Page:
RIP Dr. Bill Wechsler

“All is well that ends well”. This is the last message I received from our beloved Dean and friend, Dr. Bill Wechsler, before he suddenly passed away. It is with mixed feelings that I write these few lines, a mélange of great sadness and memories of beautiful moments filled with compassion, laughter, intellectual stimulus and conviviality.

Dear Bill, you were taken away from us too soon and it is painful to understand why tragedies happen to good people; why tragedies happen, full stop. Definitely, our burgeoning but solid friendship cannot be summarized in a short eulogy. Your life cannot be celebrated in few words. From a caring and thoughtful father to a humble scholar, professor and leader, you may be gone, but your energy will live on in all of us. I know I will never forget you, and if you were here you would probably tell me, as usual, to cheer up and have faith in my dreams and in the future.

“Life and death are one, even as the river and sea are one
In the depth of your hopes and desires lies your silent knowledge of the beyond,
And like seeds dreaming beneath the snow your heart dreams of spring.
Trust the dreams, for in them is hidden the gate of eternity…
For what is to die but to stand naked in the wind and melt it into the sun?
And what is it to cease breathing but to free the breath from its restless tides, that it may rise and expand and seed God unencumbered?
Only when you drink from the river of silence shall you indeed sing
And when you have reached the mountain top, then you shall begin to climb,
And when the earth shall claim your limbs, then shall you truly dance”.
(Gibran Khalil Gibran)


Education Policy and Power-Sharing in Post-Conflict Societies: Lebanon, Northern Ireland, and Macedonia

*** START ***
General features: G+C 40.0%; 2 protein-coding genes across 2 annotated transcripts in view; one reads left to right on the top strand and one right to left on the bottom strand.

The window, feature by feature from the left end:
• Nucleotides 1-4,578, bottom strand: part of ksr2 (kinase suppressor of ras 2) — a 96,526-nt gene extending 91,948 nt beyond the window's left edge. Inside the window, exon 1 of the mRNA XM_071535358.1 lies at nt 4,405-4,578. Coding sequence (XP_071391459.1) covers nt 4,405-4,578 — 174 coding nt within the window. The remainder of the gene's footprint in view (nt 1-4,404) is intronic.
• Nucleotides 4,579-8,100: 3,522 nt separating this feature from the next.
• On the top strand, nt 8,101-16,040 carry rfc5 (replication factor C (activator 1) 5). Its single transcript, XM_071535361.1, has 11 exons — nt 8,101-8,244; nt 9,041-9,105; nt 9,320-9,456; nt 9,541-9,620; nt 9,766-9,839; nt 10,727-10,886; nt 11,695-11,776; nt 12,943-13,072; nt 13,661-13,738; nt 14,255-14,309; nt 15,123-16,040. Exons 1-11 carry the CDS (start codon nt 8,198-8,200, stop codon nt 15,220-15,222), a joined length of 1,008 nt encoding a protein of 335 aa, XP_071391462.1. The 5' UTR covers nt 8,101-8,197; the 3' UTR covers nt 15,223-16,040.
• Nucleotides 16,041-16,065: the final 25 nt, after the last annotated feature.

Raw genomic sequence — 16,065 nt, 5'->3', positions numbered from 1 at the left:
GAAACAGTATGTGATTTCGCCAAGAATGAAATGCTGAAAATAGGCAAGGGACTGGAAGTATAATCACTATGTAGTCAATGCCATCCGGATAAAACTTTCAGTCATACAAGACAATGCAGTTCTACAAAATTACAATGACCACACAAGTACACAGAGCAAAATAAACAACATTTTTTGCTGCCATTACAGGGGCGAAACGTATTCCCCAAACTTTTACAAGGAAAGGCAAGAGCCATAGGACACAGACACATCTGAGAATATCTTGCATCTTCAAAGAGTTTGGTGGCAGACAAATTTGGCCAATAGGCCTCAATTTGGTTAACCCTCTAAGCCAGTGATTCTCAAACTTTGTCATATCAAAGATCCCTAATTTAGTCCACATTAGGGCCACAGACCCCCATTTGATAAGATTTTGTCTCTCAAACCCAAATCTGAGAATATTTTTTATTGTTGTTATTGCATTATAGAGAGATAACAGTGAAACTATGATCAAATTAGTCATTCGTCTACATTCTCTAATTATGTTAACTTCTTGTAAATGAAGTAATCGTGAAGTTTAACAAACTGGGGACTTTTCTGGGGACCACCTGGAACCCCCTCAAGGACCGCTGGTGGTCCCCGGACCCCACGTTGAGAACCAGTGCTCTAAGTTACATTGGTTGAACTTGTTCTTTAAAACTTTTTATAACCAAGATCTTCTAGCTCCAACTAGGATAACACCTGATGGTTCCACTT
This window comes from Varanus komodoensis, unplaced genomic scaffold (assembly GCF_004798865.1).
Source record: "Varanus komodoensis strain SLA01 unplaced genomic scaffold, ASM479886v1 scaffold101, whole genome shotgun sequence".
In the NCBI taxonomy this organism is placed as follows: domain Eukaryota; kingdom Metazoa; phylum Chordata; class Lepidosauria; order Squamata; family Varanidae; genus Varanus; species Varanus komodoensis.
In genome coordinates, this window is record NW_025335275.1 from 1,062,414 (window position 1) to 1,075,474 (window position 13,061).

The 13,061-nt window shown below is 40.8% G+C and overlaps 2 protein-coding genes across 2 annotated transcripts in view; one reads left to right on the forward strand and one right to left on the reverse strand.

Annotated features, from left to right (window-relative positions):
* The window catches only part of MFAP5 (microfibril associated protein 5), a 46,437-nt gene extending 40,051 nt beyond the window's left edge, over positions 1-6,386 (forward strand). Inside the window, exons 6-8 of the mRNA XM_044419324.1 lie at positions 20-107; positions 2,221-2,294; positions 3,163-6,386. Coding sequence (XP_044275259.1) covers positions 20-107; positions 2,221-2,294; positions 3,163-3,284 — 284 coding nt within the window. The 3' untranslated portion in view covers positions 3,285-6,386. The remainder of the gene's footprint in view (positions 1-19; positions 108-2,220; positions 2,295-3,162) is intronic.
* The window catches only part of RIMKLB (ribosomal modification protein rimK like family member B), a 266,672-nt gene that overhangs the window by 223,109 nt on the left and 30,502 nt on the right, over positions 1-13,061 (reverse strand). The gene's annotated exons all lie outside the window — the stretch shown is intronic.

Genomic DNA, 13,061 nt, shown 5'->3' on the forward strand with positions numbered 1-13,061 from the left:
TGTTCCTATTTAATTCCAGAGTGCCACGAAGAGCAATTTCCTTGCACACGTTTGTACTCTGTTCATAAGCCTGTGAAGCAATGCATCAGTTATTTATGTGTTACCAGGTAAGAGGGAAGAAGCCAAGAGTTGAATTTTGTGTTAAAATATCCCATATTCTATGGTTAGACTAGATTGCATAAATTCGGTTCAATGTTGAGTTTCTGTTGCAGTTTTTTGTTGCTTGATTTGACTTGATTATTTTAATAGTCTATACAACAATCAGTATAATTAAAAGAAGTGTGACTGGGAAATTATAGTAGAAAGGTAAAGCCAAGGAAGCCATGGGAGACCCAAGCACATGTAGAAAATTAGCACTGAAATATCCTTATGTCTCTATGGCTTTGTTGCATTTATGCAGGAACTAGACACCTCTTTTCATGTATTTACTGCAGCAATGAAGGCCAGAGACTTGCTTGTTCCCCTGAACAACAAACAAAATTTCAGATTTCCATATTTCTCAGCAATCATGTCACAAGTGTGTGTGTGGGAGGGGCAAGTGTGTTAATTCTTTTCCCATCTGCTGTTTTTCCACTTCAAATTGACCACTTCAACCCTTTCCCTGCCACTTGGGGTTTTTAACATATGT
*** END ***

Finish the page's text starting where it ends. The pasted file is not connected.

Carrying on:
Honored to be quoted in Giuditta Fontana’s book on Education Policy and Power-Sharing in Post-Conflict Societies: Lebanon, Northern Ireland, and Macedonia (Springer, 2016). “Giuditta’s book explores the nexus between education and politics in Lebanon, Northern Ireland, and Macedonia, drawing from an extensive body of original evidence and literature on power-sharing and post-conflict education in these post-conflict societies, as well as the repercussions that emerged from the end of civil war. This book demonstrates that education policy affects the resilience of political settlements by helping reproduce and reinforce the mutually exclusive religious, ethnic, and national communities that participated in conflict and now share political power. Using curricula for subjects—such as history, citizenship education, and languages—and structures like the existence of state-funded separate or common schools, Fontana shows that power-sharing constrains the scope for specific education reforms and offers some suggestions for effective ones to aid political stability and reconciliation after civil wars”.
One of my book chapters on the contributions of the 25-35 Lebanese Age Group in breaking the war’s vicious circle (published in Breaking the Cycle. Civil Wars in Lebanon, ed. By Youssef Choueiri, Center for Lebanese Studies (Oxford University) – Stacey International, London, 2007, p.69-88) was used as a reference (note no.105).
More information found here.